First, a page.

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Prop. 23 fight spawns ongoing green-jobs group

What began as an effort to protect the state’s landmark climate-change law against a ballot-driven rollback has become a permanent, bipartisan coalition dedicated to creating jobs in renewable energy and fighting climate change, organizers said Friday.

Former U.S. Secretary of State George Shultz and Farallon Capital Management senior partner Tom Steyer of San Francisco announced they’ll continue co-chairing “Californians for Clean Energy and Jobs.” The group – the outgrowth of the campaign against last November’s Proposition 23 – will support state, regional, and local clean energy policies, support implementation of the state’s climate-change law (AB 32), and promote renewable energy jobs, projects, and businesses.

“We are trying to continue to push on the very points that we made in the ‘No on Prop. 23’ campaign – I think we felt then that we managed to put together a bipartisan coalition that was statewide … and which managed to make clean energy not just something that the overwhelming majority of Californians favored, but something that was important to them,” Steyer told reporters on a conference call this morning. “What George and I are trying to continue to do is to make sure that impulse in the state of California continues to be followed.”

“I hate to say we’re getting the band back together, but: We’re getting the band back together.”

Shultz pursuing clean energy makes fiscal and national-security sense.

“Right now oil prices are soaring again. It’s like a gigantic tax increase. Do we need a huge tax increase at this stage of our economic life? No,” Shultz said. “How many times do you have to get hit on the head with a 2-by-4 before you realize somebody’s hitting you?”

Shultz said implementing AB 32 without hurting the economy means “putting a price on carbon … in a way that’s gradual” while encouraging innovation in other energy sources and conservation.

He also said that although other already-existing groups have similar agendas, this coalition “brings something else to the party” – a proven track record. Only 38.4 percent of Californians voted for Prop. 23, an oil-industry-funded measure which would’ve suspended AB 32’s implementation until the state’s unemployment rate drops to 5.5. percent or lower for four consecutive quarters. The 5,974,564 votes against the measure was the largest vote total in any candidate race or ballot measure in the nation last November.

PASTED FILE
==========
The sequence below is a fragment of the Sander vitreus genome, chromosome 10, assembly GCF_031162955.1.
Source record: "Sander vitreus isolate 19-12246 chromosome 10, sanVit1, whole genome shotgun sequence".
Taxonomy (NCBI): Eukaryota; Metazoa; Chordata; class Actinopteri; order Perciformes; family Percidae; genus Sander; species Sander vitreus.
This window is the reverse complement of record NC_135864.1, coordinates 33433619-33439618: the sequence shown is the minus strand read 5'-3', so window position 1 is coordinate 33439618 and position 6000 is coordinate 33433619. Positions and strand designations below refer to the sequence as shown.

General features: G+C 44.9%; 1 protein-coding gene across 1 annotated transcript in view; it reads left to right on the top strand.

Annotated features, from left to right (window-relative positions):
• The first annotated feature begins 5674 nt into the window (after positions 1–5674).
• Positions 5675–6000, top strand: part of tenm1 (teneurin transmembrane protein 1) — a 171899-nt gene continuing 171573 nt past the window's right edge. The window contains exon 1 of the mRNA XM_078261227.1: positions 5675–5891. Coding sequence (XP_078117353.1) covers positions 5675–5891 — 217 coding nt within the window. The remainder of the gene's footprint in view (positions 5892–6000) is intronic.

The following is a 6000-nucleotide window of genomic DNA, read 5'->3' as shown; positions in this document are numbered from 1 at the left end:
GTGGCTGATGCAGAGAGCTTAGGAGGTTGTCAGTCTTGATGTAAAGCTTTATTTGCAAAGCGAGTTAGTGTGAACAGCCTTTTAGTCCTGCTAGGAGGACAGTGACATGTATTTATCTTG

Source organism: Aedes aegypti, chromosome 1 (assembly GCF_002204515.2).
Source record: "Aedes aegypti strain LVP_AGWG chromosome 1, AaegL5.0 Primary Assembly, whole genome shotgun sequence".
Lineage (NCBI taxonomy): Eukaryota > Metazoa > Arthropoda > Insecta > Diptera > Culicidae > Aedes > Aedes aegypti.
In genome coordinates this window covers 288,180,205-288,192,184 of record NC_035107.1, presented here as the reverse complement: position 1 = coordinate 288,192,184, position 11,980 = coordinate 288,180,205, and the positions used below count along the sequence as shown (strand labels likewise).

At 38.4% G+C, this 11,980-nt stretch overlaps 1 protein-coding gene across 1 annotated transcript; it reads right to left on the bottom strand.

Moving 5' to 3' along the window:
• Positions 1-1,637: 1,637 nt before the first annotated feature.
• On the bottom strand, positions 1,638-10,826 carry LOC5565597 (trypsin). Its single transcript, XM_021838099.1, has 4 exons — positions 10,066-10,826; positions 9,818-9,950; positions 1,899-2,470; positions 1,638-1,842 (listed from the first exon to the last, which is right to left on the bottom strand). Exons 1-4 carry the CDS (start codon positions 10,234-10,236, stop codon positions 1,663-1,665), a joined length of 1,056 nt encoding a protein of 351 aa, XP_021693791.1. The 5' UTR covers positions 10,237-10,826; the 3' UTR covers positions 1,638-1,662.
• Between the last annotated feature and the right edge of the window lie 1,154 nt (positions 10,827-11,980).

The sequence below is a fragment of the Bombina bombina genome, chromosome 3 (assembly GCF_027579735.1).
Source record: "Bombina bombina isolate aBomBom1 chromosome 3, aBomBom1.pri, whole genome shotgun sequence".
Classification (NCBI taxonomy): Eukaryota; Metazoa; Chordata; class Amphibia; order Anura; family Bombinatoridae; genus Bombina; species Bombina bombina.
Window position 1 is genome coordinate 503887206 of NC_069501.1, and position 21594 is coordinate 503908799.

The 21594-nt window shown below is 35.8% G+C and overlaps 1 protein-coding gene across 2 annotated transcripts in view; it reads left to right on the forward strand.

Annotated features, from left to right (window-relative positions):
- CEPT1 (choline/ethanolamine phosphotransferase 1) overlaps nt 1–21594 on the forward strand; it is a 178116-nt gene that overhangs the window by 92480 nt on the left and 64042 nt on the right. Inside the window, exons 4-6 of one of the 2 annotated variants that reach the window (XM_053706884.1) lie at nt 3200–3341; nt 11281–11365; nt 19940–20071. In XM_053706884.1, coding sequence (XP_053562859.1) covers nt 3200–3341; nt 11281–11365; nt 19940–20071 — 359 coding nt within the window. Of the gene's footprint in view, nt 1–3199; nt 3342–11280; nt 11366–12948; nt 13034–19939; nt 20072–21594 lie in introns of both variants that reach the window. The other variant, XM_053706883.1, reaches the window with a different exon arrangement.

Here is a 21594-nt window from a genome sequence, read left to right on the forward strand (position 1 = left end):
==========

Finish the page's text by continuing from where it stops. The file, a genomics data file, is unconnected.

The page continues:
“We’re not philosophers, we’re doers,” Shultz said.

Californians for Clean Energy and Jobs will produce a daily newsletter and website highlighting clean tech projects, defend and promote clean energy policies and legislation that protect clean air and promote job growth, and conduct other activities to continue momentum in the fastest-growing segment of the state’s economy.

The group says its immediate goals will be:

  • implementing AB 32 so that California is the global leader in clean energy jobs and air quality while protecting consumers and taxpayers;
  • expanding renewable energy investments in California to meet Gov. Jerry Brown’s goal of generating 20,000 megawatts of renewable electricity, including 12,000 megawatts of locally generated electricity, by 2020;
  • increasing investments in energy efficiency, and
  • continuing California’s commitment to clean energy research and development, and providing incentives for its growing clean tech economy.
  • Coalition partners include the Silicon Valley Leadership Group; Ella Baker Center for Human Rights; Natural Resources Defense Council; the Environmental Defense Fund; Los Angeles Business Council; California League of Conservation Voters; California Business Alliance for a Green Economy; the American Lung Association in California; the BlueGreen Alliance; and Environmental Entrepreneurs (E2).

    The group’s news release quoted Brown as saying “clean energy creates jobs and investment, and that’s exactly what we need to help turn our economy around. Californians for Clean Energy and Jobs will be a strong voice to ensure that California leads the nation in sustainable energy technology.”

    And State Senate President Pro Tem Darrell Steinberg, D-Sacramento, said the group “will play a critical role in helping promote policies that will create jobs, attract businesses and venture capital to our state, and expand the clean energy economy in California.”

    More than half a million Californians hold “green jobs,” according to the state Employment Development Department. And the National Venture Capital Association says California in 2010 attracted nearly $10 billion in venture capital for the clean tech industry, more than six times that of any other state.

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    Arnold on DC pols: ‘What wimps. No guts’

    In an interview to air tonight on ABC’s “World News with Diane Sawyer,” Sawyer asked Gov. Arnold Schwarzenegger about the clean energy policies that he says will be his legacy, and Schwarzenegger talked about how Washington has dealt with this issue.